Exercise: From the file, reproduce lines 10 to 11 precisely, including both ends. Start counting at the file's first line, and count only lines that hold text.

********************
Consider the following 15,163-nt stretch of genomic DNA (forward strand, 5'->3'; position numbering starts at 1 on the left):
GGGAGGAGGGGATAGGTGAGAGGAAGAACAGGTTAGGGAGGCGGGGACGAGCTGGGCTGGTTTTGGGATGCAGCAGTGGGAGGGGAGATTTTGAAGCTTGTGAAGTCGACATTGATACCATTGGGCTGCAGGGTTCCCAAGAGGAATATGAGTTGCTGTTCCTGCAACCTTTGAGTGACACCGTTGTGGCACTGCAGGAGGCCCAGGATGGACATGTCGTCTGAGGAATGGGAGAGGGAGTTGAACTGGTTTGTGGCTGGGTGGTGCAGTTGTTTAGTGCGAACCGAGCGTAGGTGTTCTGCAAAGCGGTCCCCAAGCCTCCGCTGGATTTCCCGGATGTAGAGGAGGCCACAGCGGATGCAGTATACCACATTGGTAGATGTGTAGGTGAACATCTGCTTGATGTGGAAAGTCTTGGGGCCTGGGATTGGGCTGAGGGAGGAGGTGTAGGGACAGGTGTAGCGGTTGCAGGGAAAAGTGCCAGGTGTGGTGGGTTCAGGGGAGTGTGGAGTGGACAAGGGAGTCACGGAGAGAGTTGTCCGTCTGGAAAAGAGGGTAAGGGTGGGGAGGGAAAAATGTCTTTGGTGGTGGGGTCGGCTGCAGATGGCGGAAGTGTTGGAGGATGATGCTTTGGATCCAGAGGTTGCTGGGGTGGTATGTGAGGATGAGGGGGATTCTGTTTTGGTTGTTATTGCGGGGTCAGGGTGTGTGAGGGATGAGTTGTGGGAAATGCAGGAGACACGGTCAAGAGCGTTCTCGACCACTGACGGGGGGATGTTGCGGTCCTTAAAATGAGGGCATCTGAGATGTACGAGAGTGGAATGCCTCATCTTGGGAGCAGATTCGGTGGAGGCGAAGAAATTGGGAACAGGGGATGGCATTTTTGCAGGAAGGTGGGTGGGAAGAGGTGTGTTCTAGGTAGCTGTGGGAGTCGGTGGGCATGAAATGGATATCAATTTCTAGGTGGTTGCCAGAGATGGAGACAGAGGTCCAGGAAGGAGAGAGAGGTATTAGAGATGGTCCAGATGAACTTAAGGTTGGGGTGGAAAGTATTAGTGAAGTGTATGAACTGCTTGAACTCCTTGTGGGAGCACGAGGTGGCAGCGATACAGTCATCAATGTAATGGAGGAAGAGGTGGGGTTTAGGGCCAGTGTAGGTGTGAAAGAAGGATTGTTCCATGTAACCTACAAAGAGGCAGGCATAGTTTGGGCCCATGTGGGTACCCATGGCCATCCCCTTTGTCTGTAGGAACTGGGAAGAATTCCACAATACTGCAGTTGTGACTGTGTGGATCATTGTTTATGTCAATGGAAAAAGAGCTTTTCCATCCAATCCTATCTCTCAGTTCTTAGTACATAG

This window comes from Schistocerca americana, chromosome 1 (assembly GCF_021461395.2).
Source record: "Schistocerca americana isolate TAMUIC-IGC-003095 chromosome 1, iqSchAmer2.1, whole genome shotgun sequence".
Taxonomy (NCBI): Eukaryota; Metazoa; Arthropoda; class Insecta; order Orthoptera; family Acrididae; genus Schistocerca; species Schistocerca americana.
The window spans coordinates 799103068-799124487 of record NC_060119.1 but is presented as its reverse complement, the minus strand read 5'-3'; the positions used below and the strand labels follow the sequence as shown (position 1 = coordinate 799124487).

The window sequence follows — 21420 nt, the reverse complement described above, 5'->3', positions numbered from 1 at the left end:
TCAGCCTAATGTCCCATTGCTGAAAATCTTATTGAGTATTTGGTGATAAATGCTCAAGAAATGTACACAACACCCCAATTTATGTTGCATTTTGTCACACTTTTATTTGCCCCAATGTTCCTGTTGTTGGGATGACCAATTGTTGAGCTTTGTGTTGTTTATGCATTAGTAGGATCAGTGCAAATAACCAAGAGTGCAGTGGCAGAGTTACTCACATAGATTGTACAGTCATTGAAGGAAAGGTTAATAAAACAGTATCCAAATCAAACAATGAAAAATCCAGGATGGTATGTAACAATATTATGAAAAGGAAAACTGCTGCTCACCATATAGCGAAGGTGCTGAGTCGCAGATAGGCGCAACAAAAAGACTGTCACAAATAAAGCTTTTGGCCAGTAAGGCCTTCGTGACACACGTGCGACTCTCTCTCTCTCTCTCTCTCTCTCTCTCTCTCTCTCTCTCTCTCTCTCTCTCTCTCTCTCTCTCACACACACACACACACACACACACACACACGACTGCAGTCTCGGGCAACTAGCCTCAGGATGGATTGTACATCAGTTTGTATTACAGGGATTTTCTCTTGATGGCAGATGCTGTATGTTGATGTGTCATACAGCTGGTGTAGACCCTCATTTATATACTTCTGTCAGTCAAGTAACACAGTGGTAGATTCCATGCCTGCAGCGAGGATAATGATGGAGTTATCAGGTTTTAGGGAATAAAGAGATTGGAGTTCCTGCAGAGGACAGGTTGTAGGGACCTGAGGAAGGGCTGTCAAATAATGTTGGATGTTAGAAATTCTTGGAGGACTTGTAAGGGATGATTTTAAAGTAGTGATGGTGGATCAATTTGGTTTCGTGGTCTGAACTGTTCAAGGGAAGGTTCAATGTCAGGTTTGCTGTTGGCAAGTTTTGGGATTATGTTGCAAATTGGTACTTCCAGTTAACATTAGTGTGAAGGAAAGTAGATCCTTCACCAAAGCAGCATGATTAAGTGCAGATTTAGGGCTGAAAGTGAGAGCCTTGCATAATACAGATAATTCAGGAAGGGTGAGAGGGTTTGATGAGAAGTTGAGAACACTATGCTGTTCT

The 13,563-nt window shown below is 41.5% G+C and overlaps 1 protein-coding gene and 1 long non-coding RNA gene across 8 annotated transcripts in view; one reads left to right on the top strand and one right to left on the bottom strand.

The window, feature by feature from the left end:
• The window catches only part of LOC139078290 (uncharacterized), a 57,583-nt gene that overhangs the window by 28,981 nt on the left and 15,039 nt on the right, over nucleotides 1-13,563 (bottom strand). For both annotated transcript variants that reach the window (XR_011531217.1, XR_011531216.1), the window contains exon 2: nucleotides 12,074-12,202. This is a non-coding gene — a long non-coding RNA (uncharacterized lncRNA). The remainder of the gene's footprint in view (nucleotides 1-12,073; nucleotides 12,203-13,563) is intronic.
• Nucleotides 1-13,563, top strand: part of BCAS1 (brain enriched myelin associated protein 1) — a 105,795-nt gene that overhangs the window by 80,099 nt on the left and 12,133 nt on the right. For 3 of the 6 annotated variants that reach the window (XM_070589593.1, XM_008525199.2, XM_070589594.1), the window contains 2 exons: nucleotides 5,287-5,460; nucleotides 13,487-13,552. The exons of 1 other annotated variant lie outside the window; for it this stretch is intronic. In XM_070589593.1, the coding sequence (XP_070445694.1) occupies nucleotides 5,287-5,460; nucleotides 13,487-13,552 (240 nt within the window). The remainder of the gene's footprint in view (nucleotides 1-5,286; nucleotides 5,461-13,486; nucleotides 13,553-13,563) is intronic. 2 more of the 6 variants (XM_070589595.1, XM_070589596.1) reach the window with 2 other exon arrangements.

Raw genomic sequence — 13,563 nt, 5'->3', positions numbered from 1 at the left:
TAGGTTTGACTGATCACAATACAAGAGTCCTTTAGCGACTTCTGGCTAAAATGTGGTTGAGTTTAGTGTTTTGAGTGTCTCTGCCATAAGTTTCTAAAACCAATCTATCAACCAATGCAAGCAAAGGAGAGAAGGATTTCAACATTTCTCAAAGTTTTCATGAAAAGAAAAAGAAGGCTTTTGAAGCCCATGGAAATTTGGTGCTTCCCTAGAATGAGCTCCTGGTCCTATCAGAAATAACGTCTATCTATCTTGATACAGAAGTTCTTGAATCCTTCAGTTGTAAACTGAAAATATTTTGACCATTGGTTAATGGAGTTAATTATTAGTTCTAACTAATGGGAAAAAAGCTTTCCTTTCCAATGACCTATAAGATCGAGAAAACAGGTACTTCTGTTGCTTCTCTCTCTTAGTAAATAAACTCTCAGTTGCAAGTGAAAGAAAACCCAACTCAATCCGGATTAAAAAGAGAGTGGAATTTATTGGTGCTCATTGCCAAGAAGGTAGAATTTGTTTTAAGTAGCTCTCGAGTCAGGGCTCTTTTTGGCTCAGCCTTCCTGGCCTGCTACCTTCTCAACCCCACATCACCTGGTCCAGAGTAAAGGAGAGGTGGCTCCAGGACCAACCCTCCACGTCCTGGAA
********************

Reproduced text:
The window, feature by feature from the left end:
• The window catches only part of LOC139078290 (uncharacterized), a 57,583-nt gene that overhangs the window by 28,981 nt on the left and 15,039 nt on the right, over nucleotides 1-13,563 (bottom strand). For both annotated transcript variants that reach the window (XR_011531217.1, XR_011531216.1), the window contains exon 2: nucleotides 12,074-12,202. This is a non-coding gene — a long non-coding RNA (uncharacterized lncRNA). The remainder of the gene's footprint in view (nucleotides 1-12,073; nucleotides 12,203-13,563) is intronic.